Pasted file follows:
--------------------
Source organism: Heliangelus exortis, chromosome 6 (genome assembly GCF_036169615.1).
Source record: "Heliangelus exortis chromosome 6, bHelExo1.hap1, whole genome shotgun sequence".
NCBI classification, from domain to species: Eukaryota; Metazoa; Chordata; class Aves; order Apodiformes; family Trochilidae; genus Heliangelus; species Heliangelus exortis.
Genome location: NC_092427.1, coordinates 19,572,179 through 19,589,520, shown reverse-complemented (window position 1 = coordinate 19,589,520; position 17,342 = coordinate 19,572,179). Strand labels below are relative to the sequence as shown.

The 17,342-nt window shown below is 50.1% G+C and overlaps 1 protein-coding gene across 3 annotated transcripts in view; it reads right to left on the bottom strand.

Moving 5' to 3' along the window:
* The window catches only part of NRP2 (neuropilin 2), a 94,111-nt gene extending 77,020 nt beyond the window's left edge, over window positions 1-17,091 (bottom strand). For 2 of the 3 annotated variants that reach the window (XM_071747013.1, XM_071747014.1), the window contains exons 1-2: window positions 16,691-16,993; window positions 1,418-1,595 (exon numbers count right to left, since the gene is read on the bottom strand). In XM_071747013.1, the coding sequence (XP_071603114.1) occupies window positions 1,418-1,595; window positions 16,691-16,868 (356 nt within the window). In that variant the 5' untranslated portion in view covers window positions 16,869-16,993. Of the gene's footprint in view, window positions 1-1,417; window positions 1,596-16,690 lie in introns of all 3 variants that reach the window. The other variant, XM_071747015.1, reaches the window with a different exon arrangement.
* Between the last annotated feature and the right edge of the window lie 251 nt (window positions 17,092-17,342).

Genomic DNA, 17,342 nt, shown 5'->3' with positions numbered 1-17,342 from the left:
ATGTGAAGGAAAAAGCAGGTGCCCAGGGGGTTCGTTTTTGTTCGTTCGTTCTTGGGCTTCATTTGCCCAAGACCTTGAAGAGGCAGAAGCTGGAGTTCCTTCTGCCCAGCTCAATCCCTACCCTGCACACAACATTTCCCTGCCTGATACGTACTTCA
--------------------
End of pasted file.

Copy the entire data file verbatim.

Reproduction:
Source organism: Heliangelus exortis, chromosome 6 (genome assembly GCF_036169615.1).
Source record: "Heliangelus exortis chromosome 6, bHelExo1.hap1, whole genome shotgun sequence".
NCBI classification, from domain to species: Eukaryota; Metazoa; Chordata; class Aves; order Apodiformes; family Trochilidae; genus Heliangelus; species Heliangelus exortis.
Genome location: NC_092427.1, coordinates 19,572,179 through 19,589,520, shown reverse-complemented (window position 1 = coordinate 19,589,520; position 17,342 = coordinate 19,572,179). Strand labels below are relative to the sequence as shown.

The 17,342-nt window shown below is 50.1% G+C and overlaps 1 protein-coding gene across 3 annotated transcripts in view; it reads right to left on the bottom strand.

Moving 5' to 3' along the window:
* The window catches only part of NRP2 (neuropilin 2), a 94,111-nt gene extending 77,020 nt beyond the window's left edge, over window positions 1-17,091 (bottom strand). For 2 of the 3 annotated variants that reach the window (XM_071747013.1, XM_071747014.1), the window contains exons 1-2: window positions 16,691-16,993; window positions 1,418-1,595 (exon numbers count right to left, since the gene is read on the bottom strand). In XM_071747013.1, the coding sequence (XP_071603114.1) occupies window positions 1,418-1,595; window positions 16,691-16,868 (356 nt within the window). In that variant the 5' untranslated portion in view covers window positions 16,869-16,993. Of the gene's footprint in view, window positions 1-1,417; window positions 1,596-16,690 lie in introns of all 3 variants that reach the window. The other variant, XM_071747015.1, reaches the window with a different exon arrangement.
* Between the last annotated feature and the right edge of the window lie 251 nt (window positions 17,092-17,342).

Genomic DNA, 17,342 nt, shown 5'->3' with positions numbered 1-17,342 from the left:
ATGTGAAGGAAAAAGCAGGTGCCCAGGGGGTTCGTTTTTGTTCGTTCGTTCTTGGGCTTCATTTGCCCAAGACCTTGAAGAGGCAGAAGCTGGAGTTCCTTCTGCCCAGCTCAATCCCTACCCTGCACACAACATTTCCCTGCCTGATACGTACTTCA